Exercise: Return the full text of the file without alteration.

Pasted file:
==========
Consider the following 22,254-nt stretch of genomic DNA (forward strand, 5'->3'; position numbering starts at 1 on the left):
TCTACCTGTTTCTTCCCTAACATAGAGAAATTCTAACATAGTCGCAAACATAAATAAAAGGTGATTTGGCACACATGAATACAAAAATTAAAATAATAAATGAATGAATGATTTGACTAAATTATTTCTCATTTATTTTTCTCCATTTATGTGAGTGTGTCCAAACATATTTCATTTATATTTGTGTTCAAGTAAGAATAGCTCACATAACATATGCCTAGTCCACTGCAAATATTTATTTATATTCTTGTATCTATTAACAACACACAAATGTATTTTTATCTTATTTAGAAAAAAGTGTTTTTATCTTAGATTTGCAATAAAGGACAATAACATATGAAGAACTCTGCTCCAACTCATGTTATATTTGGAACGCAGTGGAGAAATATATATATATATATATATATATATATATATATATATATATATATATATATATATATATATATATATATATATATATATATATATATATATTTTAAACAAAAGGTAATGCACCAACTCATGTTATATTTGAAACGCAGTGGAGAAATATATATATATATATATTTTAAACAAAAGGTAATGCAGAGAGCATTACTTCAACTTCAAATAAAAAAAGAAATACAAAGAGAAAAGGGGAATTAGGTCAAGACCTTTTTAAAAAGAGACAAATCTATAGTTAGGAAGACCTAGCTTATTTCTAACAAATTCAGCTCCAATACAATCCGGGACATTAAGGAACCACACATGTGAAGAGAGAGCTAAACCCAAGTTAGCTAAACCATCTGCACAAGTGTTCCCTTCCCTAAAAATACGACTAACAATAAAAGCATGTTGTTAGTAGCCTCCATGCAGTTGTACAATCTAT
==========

Consider the following 22,254-nt stretch of genomic DNA (forward strand, 5'->3'; position numbering starts at 1 on the left):
TCTACCTGTTTCTTCCCTAACATAGAGAAATTCTAACATAGTCGCAAACATAAATAAAAGGTGATTTGGCACACATGAATACAAAAATTAAAATAATAAATGAATGAATGATTTGACTAAATTATTTCTCATTTATTTTTCTCCATTTATGTGAGTGTGTCCAAACATATTTCATTTATATTTGTGTTCAAGTAAGAATAGCTCACATAACATATGCCTAGTCCACTGCAAATATTTATTTATATTCTTGTATCTATTAACAACACACAAATGTATTTTTATCTTATTTAGAAAAAAGTGTTTTTATCTTAGATTTGCAATAAAGGACAATAACATATGAAGAACTCTGCTCCAACTCATGTTATATTTGGAACGCAGTGGAGAAATATATATATATATATATATATATATATATATATATATATATATATATATATATATATATATATATATATATATATATATATATATATATATTTTAAACAAAAGGTAATGCACCAACTCATGTTATATTTGAAACGCAGTGGAGAAATATATATATATATATATTTTAAACAAAAGGTAATGCAGAGAGCATTACTTCAACTTCAAATAAAAAAAGAAATACAAAGAGAAAAGGGGAATTAGGTCAAGACCTTTTTAAAAAGAGACAAATCTATAGTTAGGAAGACCTAGCTTATTTCTAACAAATTCAGCTCCAATACAATCCGGGACATTAAGGAACCACACATGTGAAGAGAGAGCTAAACCCAAGTTAGCTAAACCATCTGCACAAGTGTTCCCTTCCCTAAAAATACGACTAACAATAAAAGCATGTTGTTAGTAGCCTCCATGCAGTTGTACAATCTAT